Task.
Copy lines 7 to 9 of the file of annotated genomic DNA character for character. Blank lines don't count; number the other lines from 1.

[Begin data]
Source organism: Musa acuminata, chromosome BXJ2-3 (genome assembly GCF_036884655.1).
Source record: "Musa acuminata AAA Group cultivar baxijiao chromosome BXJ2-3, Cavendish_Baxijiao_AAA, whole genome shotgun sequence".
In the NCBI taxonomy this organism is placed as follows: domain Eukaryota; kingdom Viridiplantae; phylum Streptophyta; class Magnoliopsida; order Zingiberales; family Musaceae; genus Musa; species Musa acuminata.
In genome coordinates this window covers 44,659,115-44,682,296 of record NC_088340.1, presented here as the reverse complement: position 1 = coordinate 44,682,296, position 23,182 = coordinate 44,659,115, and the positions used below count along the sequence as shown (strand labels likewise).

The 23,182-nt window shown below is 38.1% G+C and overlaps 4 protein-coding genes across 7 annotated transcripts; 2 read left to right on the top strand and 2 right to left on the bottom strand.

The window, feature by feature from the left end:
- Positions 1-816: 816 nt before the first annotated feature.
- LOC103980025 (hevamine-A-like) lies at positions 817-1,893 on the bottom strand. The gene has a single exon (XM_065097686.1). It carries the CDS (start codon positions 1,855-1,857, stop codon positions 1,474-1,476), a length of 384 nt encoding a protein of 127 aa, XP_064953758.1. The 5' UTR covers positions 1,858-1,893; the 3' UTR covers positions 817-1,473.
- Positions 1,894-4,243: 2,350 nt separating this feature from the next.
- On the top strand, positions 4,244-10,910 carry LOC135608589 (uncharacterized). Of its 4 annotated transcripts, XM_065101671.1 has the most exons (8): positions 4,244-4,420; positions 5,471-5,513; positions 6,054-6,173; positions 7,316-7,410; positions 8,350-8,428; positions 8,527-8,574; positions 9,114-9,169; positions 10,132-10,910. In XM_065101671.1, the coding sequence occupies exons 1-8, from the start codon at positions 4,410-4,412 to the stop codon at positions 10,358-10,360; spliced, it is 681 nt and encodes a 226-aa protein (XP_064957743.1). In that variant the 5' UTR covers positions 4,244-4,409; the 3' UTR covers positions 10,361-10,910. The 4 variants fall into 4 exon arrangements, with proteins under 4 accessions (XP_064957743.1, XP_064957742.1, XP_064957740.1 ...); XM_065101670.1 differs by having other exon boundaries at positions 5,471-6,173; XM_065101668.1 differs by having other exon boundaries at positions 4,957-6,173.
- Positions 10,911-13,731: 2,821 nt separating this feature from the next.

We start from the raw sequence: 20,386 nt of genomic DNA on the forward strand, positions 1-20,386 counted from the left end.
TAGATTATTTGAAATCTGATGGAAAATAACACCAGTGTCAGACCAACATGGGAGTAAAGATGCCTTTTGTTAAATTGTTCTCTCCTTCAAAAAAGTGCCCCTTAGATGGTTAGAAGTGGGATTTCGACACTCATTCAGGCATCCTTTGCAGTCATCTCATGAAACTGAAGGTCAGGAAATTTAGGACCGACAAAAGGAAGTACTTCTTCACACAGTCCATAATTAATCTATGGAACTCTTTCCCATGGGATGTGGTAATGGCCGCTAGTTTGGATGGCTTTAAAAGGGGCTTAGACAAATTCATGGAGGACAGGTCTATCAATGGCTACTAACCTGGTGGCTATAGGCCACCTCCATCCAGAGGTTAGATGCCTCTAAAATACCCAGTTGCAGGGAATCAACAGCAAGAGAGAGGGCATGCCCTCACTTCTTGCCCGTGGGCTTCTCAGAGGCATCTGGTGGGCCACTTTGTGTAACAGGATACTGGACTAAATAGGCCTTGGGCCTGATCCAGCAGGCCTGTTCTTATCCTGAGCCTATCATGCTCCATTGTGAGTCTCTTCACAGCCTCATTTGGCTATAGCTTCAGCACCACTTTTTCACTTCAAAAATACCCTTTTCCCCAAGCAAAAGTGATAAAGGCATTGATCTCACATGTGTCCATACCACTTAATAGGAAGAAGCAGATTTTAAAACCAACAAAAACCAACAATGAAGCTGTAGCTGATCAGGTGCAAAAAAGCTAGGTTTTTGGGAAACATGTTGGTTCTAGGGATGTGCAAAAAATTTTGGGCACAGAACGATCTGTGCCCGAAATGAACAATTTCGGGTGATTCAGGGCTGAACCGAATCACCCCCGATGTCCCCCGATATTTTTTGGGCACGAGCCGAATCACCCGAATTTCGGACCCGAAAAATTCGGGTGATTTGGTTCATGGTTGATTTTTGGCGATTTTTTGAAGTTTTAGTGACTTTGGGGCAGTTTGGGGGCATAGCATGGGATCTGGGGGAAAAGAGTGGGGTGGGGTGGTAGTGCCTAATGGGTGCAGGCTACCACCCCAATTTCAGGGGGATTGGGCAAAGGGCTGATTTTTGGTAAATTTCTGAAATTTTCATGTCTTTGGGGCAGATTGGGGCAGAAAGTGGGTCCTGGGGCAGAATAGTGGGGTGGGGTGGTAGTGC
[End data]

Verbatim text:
- Positions 1-816: 816 nt before the first annotated feature.
- LOC103980025 (hevamine-A-like) lies at positions 817-1,893 on the bottom strand. The gene has a single exon (XM_065097686.1). It carries the CDS (start codon positions 1,855-1,857, stop codon positions 1,474-1,476), a length of 384 nt encoding a protein of 127 aa, XP_064953758.1. The 5' UTR covers positions 1,858-1,893; the 3' UTR covers positions 817-1,473.
- Positions 1,894-4,243: 2,350 nt separating this feature from the next.